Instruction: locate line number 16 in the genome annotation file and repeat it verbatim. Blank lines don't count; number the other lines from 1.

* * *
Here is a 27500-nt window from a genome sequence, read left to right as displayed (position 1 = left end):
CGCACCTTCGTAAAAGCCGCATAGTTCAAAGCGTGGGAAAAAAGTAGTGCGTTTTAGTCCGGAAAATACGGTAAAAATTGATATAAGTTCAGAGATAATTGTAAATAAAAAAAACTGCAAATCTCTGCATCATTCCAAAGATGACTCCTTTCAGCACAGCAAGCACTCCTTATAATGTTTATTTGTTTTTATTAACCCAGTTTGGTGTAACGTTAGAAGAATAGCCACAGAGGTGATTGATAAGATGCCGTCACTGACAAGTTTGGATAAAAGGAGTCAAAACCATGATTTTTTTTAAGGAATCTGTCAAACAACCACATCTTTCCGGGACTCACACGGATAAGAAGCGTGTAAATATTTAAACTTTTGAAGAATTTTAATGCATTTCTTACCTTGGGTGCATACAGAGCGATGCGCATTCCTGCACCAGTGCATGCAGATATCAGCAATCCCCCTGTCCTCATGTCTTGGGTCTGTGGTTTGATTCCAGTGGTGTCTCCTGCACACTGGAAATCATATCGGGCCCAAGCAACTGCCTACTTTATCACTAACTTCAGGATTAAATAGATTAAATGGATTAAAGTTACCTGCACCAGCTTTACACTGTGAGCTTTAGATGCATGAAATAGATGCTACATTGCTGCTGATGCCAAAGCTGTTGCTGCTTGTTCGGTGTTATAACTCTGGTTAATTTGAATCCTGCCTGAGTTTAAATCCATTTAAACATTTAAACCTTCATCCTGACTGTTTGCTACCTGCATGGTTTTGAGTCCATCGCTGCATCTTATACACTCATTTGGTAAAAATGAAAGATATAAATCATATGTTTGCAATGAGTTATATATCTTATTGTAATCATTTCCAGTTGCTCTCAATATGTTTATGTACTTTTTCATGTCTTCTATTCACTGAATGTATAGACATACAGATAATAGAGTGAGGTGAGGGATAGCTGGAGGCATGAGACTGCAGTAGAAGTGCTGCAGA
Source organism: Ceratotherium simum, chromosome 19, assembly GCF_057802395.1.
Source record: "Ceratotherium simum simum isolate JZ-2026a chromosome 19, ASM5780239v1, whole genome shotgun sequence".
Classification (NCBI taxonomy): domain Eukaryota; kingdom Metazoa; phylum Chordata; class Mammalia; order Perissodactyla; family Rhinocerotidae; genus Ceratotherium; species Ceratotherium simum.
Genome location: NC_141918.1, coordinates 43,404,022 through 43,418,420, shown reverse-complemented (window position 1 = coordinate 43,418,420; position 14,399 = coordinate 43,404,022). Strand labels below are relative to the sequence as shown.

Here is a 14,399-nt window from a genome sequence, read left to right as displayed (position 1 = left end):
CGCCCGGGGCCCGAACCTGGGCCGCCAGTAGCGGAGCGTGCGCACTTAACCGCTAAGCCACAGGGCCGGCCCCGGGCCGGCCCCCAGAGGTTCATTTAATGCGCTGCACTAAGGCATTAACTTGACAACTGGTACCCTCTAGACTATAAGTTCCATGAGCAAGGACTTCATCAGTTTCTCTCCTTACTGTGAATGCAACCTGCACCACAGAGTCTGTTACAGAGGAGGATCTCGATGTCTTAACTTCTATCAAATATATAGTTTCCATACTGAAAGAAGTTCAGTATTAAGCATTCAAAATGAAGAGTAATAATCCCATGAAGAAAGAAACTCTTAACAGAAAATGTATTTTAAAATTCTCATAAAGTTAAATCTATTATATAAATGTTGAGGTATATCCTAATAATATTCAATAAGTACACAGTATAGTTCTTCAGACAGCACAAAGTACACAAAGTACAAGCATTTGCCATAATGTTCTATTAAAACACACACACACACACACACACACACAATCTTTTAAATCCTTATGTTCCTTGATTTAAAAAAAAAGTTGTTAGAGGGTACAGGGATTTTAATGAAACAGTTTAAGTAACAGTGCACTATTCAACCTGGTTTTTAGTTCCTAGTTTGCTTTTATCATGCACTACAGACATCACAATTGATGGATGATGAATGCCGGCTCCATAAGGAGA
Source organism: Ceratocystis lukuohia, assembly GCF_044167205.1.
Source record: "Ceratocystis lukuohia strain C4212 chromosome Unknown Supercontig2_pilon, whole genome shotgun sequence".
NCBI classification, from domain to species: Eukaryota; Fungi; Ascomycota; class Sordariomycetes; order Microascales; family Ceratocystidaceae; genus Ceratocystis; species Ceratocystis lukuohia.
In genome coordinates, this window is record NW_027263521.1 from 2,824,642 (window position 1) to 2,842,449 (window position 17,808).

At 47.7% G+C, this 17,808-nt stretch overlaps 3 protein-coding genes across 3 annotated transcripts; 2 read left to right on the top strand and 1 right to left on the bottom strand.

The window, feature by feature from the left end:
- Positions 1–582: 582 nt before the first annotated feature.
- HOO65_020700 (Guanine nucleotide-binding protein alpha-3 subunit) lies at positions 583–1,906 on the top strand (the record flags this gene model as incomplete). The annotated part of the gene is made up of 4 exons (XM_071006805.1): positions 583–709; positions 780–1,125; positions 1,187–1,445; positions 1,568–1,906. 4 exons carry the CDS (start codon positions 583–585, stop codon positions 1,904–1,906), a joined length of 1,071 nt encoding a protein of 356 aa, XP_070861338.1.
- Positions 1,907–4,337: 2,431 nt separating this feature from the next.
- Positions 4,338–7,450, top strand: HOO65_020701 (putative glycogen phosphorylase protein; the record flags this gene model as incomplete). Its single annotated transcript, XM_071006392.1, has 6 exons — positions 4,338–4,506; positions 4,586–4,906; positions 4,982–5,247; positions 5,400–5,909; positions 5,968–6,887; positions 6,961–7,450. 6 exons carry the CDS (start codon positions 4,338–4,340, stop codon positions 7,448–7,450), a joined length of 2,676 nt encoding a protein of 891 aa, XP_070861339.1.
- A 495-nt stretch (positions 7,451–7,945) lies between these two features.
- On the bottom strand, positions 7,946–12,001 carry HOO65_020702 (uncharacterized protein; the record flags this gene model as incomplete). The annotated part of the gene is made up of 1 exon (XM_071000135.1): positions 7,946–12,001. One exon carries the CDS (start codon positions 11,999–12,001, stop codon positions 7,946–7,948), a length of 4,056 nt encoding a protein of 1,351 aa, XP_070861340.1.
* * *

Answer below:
- HOO65_020700 (Guanine nucleotide-binding protein alpha-3 subunit) lies at positions 583–1,906 on the top strand (the record flags this gene model as incomplete). The annotated part of the gene is made up of 4 exons (XM_071006805.1): positions 583–709; positions 780–1,125; positions 1,187–1,445; positions 1,568–1,906. 4 exons carry the CDS (start codon positions 583–585, stop codon positions 1,904–1,906), a joined length of 1,071 nt encoding a protein of 356 aa, XP_070861338.1.